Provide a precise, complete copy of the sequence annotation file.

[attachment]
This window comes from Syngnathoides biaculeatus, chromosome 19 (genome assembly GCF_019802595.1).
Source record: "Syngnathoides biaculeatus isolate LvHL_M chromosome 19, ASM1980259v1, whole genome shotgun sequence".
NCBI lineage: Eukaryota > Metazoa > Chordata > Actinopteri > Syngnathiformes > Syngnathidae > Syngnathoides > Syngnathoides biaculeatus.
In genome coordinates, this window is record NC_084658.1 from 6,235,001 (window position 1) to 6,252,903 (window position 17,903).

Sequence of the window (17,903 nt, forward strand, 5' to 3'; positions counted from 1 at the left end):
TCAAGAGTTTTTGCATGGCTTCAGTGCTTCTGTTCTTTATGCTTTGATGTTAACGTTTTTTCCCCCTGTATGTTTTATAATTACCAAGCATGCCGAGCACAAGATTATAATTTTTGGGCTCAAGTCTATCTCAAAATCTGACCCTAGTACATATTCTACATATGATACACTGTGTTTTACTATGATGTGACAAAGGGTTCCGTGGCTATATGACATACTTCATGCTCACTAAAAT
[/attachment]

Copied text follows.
This window comes from Syngnathoides biaculeatus, chromosome 19 (genome assembly GCF_019802595.1).
Source record: "Syngnathoides biaculeatus isolate LvHL_M chromosome 19, ASM1980259v1, whole genome shotgun sequence".
NCBI lineage: Eukaryota > Metazoa > Chordata > Actinopteri > Syngnathiformes > Syngnathidae > Syngnathoides > Syngnathoides biaculeatus.
In genome coordinates, this window is record NC_084658.1 from 6,235,001 (window position 1) to 6,252,903 (window position 17,903).

Sequence of the window (17,903 nt, forward strand, 5' to 3'; positions counted from 1 at the left end):
TCAAGAGTTTTTGCATGGCTTCAGTGCTTCTGTTCTTTATGCTTTGATGTTAACGTTTTTTCCCCCTGTATGTTTTATAATTACCAAGCATGCCGAGCACAAGATTATAATTTTTGGGCTCAAGTCTATCTCAAAATCTGACCCTAGTACATATTCTACATATGATACACTGTGTTTTACTATGATGTGACAAAGGGTTCCGTGGCTATATGACATACTTCATGCTCACTAAAAT